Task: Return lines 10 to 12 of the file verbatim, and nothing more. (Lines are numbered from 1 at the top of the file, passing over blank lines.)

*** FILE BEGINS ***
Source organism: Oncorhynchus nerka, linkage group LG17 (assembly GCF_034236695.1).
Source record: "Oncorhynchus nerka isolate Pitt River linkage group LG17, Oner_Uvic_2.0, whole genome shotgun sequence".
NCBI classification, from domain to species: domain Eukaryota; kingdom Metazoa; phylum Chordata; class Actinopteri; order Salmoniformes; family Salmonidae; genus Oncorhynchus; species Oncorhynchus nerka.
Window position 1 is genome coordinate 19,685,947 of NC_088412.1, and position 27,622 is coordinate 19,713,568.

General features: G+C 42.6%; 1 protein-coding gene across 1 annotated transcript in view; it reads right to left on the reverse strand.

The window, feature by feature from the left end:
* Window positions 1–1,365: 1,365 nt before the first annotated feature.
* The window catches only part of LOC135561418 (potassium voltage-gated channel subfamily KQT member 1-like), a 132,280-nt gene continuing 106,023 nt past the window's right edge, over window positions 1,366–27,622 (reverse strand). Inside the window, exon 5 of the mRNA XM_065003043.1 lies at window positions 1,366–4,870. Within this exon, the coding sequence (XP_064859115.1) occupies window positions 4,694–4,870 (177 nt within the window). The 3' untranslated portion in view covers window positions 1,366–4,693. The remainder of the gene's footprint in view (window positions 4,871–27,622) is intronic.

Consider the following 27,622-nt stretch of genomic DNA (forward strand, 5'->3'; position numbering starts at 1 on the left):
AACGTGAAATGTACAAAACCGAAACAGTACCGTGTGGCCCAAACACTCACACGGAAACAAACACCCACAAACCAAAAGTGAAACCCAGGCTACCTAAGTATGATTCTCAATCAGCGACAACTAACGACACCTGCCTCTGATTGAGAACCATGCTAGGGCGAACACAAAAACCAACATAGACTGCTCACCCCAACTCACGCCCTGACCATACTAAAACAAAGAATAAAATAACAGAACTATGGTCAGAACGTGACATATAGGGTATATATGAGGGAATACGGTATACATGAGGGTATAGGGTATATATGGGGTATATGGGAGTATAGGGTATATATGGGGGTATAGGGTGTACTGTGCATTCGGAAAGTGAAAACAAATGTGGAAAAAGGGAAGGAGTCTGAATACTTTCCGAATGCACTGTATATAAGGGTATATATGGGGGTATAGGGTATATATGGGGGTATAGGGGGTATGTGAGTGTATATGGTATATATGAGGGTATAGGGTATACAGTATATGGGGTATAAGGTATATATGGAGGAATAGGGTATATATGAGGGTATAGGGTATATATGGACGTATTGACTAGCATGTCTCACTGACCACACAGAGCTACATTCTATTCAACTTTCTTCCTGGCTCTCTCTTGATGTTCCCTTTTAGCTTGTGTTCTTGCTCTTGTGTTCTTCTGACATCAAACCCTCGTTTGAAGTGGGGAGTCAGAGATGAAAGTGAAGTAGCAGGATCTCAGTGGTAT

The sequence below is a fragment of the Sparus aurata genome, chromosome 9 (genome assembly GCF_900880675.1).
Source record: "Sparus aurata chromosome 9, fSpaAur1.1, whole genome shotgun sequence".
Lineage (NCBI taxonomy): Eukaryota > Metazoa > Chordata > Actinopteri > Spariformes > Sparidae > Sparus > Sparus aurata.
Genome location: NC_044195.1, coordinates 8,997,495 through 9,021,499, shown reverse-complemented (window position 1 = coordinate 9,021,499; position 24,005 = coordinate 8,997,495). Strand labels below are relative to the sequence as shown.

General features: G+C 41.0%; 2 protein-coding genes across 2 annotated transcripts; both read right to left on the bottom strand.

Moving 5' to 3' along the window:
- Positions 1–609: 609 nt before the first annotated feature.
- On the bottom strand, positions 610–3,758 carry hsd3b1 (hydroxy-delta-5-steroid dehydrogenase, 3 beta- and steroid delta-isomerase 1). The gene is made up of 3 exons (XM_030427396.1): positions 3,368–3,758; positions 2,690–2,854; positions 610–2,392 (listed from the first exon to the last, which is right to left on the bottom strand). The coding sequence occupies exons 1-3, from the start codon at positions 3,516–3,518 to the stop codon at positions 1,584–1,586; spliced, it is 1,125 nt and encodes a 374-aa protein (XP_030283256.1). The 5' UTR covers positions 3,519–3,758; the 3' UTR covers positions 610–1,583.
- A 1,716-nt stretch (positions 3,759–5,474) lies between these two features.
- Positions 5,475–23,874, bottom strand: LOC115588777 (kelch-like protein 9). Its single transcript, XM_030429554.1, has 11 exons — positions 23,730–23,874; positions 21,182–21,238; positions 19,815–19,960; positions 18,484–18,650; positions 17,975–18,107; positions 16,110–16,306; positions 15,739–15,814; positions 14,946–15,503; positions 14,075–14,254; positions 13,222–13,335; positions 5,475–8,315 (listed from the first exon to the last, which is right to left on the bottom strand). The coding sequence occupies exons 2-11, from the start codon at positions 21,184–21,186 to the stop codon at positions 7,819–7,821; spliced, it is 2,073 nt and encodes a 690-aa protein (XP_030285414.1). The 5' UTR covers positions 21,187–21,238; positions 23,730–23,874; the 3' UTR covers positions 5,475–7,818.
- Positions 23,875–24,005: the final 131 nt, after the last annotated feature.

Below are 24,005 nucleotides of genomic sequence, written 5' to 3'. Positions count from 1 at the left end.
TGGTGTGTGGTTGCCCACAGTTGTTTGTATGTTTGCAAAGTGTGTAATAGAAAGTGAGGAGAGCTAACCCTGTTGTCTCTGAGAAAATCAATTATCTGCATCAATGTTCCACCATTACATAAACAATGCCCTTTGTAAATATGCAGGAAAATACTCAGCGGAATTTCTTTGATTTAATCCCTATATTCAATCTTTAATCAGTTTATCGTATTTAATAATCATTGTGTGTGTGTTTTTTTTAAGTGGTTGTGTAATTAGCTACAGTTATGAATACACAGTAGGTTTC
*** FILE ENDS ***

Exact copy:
AACGTGAAATGTACAAAACCGAAACAGTACCGTGTGGCCCAAACACTCACACGGAAACAAACACCCACAAACCAAAAGTGAAACCCAGGCTACCTAAGTATGATTCTCAATCAGCGACAACTAACGACACCTGCCTCTGATTGAGAACCATGCTAGGGCGAACACAAAAACCAACATAGACTGCTCACCCCAACTCACGCCCTGACCATACTAAAACAAAGAATAAAATAACAGAACTATGGTCAGAACGTGACATATAGGGTATATATGAGGGAATACGGTATACATGAGGGTATAGGGTATATATGGGGTATATGGGAGTATAGGGTATATATGGGGGTATAGGGTGTACTGTGCATTCGGAAAGTGAAAACAAATGTGGAAAAAGGGAAGGAGTCTGAATACTTTCCGAATGCACTGTATATAAGGGTATATATGGGGGTATAGGGTATATATGGGGGTATAGGGGGTATGTGAGTGTATATGGTATATATGAGGGTATAGGGTATACAGTATATGGGGTATAAGGTATATATGGAGGAATAGGGTATATATGAGGGTATAGGGTATATATGGACGTATTGACTAGCATGTCTCACTGACCACACAGAGCTACATTCTATTCAACTTTCTTCCTGGCTCTCTCTTGATGTTCCCTTTTAGCTTGTGTTCTTGCTCTTGTGTTCTTCTGACATCAAACCCTCGTTTGAAGTGGGGAGTCAGAGATGAAAGTGAAGTAGCAGGATCTCAGTGGTAT

The sequence below is a fragment of the Sparus aurata genome, chromosome 9 (genome assembly GCF_900880675.1).
Source record: "Sparus aurata chromosome 9, fSpaAur1.1, whole genome shotgun sequence".